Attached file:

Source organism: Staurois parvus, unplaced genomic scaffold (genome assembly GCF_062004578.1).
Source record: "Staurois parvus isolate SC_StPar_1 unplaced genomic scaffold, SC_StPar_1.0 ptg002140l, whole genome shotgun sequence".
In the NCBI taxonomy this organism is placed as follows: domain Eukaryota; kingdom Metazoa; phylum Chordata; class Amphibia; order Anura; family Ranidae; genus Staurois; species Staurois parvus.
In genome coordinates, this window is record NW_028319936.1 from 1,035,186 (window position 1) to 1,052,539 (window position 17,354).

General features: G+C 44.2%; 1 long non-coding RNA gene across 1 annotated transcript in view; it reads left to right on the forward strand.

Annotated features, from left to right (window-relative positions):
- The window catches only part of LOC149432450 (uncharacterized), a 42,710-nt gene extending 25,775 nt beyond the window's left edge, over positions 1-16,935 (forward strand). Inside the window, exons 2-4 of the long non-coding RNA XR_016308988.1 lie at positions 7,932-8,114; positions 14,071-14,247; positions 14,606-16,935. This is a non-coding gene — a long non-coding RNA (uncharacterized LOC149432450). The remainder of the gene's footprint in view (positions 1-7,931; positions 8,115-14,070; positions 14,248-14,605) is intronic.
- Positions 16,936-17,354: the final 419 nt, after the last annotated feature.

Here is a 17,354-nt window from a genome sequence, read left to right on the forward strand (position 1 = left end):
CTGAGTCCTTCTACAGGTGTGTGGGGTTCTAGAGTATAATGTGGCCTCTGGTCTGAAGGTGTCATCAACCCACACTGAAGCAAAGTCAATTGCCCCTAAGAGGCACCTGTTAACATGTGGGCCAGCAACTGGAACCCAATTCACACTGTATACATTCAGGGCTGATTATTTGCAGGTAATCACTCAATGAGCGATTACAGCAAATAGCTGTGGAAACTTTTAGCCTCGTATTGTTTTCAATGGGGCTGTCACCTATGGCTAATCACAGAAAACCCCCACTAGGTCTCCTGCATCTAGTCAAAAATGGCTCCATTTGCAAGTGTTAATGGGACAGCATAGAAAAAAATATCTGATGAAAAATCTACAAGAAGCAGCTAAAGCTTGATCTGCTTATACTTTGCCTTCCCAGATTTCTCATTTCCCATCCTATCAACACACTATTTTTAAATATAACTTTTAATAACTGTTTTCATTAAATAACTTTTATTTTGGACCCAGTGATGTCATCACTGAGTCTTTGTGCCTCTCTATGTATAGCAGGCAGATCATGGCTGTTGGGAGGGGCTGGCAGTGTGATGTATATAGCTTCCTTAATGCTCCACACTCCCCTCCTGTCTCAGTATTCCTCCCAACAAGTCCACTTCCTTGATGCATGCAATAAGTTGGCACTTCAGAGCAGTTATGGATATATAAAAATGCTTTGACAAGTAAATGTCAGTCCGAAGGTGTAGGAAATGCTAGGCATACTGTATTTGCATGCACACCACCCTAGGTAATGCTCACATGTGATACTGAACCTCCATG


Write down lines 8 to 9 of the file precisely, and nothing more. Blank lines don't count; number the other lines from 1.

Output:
- Positions 16,936-17,354: the final 419 nt, after the last annotated feature.

Here is a 17,354-nt window from a genome sequence, read left to right on the forward strand (position 1 = left end):